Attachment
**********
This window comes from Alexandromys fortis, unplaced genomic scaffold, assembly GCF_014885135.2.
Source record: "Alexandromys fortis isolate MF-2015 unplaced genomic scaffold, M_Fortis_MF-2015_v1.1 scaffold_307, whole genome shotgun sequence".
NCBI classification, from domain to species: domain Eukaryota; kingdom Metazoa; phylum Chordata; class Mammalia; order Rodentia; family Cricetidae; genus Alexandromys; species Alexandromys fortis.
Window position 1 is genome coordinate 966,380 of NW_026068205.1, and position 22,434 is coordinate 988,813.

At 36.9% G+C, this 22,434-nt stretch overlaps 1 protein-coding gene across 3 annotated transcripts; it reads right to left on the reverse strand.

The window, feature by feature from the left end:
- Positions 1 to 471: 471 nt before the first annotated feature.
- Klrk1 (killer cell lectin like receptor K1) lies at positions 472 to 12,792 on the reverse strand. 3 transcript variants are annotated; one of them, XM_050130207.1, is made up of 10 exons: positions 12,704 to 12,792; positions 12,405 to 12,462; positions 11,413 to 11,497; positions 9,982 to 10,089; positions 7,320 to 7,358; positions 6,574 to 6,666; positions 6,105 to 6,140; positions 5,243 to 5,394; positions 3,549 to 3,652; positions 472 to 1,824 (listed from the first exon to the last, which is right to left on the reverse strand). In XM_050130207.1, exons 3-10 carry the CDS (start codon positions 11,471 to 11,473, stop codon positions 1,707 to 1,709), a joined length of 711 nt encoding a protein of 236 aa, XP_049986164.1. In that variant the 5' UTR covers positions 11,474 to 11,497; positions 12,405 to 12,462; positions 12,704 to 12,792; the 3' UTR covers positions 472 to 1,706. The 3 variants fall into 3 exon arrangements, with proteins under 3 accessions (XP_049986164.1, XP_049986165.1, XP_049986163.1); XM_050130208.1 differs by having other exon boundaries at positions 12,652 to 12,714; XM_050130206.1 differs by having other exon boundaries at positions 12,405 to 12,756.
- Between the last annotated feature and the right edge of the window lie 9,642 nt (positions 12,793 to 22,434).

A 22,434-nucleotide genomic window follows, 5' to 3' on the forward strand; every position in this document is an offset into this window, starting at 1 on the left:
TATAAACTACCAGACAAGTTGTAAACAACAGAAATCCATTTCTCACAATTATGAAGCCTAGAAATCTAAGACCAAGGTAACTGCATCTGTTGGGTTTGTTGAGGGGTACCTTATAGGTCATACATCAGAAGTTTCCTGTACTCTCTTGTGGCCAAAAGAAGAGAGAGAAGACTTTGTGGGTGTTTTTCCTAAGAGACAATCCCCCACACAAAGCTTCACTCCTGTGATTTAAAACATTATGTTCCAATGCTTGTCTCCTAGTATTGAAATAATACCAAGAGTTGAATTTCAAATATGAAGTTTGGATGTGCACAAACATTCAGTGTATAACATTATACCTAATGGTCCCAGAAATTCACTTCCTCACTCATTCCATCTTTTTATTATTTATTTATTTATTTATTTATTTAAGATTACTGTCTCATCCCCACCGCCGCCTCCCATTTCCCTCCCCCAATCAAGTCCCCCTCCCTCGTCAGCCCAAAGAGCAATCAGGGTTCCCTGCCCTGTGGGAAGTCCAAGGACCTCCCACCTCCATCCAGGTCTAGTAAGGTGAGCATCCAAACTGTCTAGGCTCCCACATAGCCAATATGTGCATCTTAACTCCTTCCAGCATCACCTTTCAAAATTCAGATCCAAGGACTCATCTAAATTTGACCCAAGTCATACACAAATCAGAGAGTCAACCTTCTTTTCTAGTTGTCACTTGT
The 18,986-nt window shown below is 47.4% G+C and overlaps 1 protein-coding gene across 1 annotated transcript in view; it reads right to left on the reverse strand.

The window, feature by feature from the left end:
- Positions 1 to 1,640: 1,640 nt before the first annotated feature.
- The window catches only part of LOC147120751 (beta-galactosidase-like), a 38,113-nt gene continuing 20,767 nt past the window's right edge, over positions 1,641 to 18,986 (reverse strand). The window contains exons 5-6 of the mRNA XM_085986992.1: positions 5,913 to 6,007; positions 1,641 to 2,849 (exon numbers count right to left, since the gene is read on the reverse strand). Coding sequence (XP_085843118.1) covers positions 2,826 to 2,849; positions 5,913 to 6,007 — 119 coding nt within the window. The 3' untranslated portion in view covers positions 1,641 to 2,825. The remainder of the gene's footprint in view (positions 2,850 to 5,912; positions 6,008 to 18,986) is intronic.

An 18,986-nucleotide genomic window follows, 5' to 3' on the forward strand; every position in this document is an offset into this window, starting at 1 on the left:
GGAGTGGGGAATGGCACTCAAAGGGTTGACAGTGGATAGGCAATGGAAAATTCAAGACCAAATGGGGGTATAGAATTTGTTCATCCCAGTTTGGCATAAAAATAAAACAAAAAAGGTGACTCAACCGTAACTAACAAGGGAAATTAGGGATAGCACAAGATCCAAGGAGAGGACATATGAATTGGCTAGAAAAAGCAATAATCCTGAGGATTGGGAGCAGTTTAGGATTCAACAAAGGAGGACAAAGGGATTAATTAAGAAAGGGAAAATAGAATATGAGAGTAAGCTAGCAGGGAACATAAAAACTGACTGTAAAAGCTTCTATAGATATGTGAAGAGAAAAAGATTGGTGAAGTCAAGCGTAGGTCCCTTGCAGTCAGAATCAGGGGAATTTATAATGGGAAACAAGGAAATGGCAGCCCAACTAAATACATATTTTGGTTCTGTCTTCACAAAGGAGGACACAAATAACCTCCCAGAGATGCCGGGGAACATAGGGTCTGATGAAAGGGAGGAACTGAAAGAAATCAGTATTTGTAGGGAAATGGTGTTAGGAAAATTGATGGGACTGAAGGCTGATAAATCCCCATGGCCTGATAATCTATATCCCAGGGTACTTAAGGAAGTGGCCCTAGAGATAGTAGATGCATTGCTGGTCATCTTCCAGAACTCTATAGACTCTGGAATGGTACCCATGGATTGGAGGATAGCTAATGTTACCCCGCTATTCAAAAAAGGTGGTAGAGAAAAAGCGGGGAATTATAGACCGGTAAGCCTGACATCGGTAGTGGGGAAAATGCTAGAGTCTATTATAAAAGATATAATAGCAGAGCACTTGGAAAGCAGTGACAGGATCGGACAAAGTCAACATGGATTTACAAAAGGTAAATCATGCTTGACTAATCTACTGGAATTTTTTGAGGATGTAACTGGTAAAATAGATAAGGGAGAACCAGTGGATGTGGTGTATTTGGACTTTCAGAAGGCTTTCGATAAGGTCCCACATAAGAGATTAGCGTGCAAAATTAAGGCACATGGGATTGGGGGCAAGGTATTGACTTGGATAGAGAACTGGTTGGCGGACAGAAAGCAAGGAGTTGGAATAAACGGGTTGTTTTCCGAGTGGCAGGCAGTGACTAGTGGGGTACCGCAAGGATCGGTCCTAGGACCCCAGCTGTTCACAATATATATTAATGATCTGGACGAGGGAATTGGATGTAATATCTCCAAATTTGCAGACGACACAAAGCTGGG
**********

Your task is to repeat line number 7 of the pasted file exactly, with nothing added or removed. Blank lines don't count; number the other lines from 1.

- Positions 1 to 471: 471 nt before the first annotated feature.